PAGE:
subject book bibliographic info
bites, sharp, little contractions caused by appearance of evil Sorabji, Emotion and Peace of Mind: From Stoic Agitation to Christian Temptation (2000) 119
body, contribution of body to emotion and its therapy Sorabji, Emotion and Peace of Mind: From Stoic Agitation to Christian Temptation (2000) 119
cicero, and law of nature Martens, One God, One Law: Philo of Alexandria on the Mosaic and Greco-Roman Law (2003) 24
cicero Long, From Epicurus to Epictetus Studies in Hellenistic and Roman Philosophy (2006) 372
cooper, john Sorabji, Emotion and Peace of Mind: From Stoic Agitation to Christian Temptation (2000) 119
death Long, From Epicurus to Epictetus Studies in Hellenistic and Roman Philosophy (2006) 372
emotions, per contra, aristotle, galen, emotions cannot be understood without physical basis Sorabji, Emotion and Peace of Mind: From Stoic Agitation to Christian Temptation (2000) 119
emotions, plato, posidonius, galen, without irrational forces in the soul Sorabji, Emotion and Peace of Mind: From Stoic Agitation to Christian Temptation (2000) 119
epictetus Long, From Epicurus to Epictetus Studies in Hellenistic and Roman Philosophy (2006) 372
ethics, of stoicism Long, From Epicurus to Epictetus Studies in Hellenistic and Roman Philosophy (2006) 372
galen, platonizing ecletic doctor, praises plato and posidonius Sorabji, Emotion and Peace of Mind: From Stoic Agitation to Christian Temptation (2000) 119
honourableness Long, From Epicurus to Epictetus Studies in Hellenistic and Roman Philosophy (2006) 372
identity Long, From Epicurus to Epictetus Studies in Hellenistic and Roman Philosophy (2006) 372
law of nature, and wise man Martens, One God, One Law: Philo of Alexandria on the Mosaic and Greco-Roman Law (2003) 24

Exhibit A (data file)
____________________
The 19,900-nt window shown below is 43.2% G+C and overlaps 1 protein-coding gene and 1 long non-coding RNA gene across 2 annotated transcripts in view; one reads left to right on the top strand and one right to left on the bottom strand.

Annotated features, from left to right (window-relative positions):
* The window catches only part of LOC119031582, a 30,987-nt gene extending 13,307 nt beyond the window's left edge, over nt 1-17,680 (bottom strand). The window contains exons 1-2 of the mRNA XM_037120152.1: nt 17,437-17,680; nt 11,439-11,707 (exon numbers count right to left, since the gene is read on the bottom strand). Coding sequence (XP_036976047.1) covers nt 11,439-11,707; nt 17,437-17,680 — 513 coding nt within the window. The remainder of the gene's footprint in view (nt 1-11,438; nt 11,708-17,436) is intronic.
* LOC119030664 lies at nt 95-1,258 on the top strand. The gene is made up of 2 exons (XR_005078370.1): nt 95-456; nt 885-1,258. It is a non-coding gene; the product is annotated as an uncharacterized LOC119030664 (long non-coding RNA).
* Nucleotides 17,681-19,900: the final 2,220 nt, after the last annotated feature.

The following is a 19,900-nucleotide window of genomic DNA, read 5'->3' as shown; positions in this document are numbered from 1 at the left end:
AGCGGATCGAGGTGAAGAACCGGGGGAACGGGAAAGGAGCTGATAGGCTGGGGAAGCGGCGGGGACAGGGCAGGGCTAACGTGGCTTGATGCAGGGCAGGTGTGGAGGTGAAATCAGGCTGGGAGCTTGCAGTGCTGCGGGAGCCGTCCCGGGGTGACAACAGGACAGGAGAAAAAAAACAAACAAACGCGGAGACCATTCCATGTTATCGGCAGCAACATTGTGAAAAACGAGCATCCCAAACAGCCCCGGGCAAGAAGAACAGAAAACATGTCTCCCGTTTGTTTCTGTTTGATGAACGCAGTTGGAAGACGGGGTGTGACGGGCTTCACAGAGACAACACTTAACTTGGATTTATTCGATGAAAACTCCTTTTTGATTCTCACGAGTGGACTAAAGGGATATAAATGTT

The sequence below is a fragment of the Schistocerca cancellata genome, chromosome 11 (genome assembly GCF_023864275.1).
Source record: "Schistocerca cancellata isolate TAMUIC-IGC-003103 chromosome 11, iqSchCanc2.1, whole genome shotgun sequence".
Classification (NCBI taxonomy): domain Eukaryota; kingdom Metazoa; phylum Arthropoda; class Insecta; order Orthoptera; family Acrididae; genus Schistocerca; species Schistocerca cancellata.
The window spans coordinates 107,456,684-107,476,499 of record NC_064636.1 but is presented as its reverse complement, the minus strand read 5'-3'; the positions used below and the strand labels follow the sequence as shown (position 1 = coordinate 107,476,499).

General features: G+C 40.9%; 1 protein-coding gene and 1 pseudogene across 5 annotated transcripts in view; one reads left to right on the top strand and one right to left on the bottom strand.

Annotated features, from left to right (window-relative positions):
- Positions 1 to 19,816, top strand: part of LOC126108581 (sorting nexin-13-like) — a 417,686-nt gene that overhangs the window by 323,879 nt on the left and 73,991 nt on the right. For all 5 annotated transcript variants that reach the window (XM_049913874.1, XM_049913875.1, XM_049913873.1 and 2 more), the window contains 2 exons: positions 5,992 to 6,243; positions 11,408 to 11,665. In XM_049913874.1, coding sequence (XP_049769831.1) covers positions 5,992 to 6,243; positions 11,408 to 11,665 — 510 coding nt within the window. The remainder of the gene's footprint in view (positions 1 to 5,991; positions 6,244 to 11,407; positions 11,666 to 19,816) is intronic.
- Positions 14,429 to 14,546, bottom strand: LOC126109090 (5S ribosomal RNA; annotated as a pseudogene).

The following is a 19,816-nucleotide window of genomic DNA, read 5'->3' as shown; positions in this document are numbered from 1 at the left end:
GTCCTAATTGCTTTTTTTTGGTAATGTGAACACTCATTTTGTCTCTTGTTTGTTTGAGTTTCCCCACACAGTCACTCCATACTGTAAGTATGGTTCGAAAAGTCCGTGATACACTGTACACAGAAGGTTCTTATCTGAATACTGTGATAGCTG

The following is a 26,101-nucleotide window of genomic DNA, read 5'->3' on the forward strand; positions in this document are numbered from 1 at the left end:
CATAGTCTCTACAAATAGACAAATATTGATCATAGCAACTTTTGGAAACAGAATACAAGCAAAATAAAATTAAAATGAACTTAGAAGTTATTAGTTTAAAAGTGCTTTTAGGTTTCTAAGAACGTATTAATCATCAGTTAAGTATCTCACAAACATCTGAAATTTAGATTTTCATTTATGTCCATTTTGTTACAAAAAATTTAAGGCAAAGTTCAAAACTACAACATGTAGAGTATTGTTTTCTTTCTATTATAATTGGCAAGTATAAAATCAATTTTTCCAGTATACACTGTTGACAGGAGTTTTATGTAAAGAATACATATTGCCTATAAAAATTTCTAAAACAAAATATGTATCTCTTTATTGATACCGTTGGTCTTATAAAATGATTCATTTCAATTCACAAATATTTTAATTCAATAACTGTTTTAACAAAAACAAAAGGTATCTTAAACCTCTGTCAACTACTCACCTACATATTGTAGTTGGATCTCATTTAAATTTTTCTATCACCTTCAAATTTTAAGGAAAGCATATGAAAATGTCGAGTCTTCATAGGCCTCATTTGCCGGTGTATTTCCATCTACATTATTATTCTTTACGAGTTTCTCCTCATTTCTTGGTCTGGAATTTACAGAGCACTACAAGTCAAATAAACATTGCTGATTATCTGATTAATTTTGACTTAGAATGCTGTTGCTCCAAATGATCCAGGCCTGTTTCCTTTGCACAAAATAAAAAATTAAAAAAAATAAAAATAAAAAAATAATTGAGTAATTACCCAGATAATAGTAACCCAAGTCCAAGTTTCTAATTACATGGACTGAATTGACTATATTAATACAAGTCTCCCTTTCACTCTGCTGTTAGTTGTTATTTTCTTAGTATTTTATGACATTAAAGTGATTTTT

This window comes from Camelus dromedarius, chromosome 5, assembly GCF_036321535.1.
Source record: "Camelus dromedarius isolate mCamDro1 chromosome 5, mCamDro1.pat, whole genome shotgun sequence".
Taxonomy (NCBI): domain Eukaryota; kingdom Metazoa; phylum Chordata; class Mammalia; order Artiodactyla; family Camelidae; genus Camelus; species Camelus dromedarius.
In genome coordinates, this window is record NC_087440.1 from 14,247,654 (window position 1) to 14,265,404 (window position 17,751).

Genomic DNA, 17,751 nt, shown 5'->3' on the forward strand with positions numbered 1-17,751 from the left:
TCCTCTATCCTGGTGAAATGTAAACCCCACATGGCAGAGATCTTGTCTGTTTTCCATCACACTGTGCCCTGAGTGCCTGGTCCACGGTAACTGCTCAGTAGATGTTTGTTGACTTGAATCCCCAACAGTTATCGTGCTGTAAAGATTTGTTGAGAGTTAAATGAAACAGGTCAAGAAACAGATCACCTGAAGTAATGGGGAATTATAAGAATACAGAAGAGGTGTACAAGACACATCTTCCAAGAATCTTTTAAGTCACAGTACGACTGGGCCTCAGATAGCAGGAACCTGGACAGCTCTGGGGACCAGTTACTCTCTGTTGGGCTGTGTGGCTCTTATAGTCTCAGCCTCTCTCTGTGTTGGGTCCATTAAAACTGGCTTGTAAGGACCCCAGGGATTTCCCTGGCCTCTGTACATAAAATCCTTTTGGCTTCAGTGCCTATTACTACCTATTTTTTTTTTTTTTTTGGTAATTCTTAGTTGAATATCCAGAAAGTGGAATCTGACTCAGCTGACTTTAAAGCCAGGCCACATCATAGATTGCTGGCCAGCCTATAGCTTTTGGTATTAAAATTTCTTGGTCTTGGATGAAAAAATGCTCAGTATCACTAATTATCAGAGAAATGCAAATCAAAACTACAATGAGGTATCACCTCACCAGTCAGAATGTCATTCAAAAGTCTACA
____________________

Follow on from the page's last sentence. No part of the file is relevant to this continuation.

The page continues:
mosaic law, for ordinary people Martens, One God, One Law: Philo of Alexandria on the Mosaic and Greco-Roman Law (2003) 24
normative self or identity Long, From Epicurus to Epictetus Studies in Hellenistic and Roman Philosophy (2006) 372
officium, oikeiosis Long, From Epicurus to Epictetus Studies in Hellenistic and Roman Philosophy (2006) 372
plutarch, on wise man Martens, One God, One Law: Philo of Alexandria on the Mosaic and Greco-Roman Law (2003) 24
posidonius, stoic, emotional movements unlike seneca's first movements" Sorabji, Emotion and Peace of Mind: From Stoic Agitation to Christian Temptation (2000) 119
progress, moral Long, From Epicurus to Epictetus Studies in Hellenistic and Roman Philosophy (2006) 372
reason Long, From Epicurus to Epictetus Studies in Hellenistic and Roman Philosophy (2006) 372
self-concern Long, From Epicurus to Epictetus Studies in Hellenistic and Roman Philosophy (2006) 372
seneca Long, From Epicurus to Epictetus Studies in Hellenistic and Roman Philosophy (2006) 372
stoics/stoicism, and law of nature Martens, One God, One Law: Philo of Alexandria on the Mosaic and Greco-Roman Law (2003) 24
stoics/stoicism, and the sage Martens, One God, One Law: Philo of Alexandria on the Mosaic and Greco-Roman Law (2003) 24
telos, temporality Long, From Epicurus to Epictetus Studies in Hellenistic and Roman Philosophy (2006) 372
wise man, and law of nature Martens, One God, One Law: Philo of Alexandria on the Mosaic and Greco-Roman Law (2003) 24
wise man, and stoics Martens, One God, One Law: Philo of Alexandria on the Mosaic and Greco-Roman Law (2003) 24
wise man Long, From Epicurus to Epictetus Studies in Hellenistic and Roman Philosophy (2006) 372
zeno of citium, stoic, hence different conception of freedom from emotion(apatheia)' Sorabji, Emotion and Peace of Mind: From Stoic Agitation to Christian Temptation (2000) 119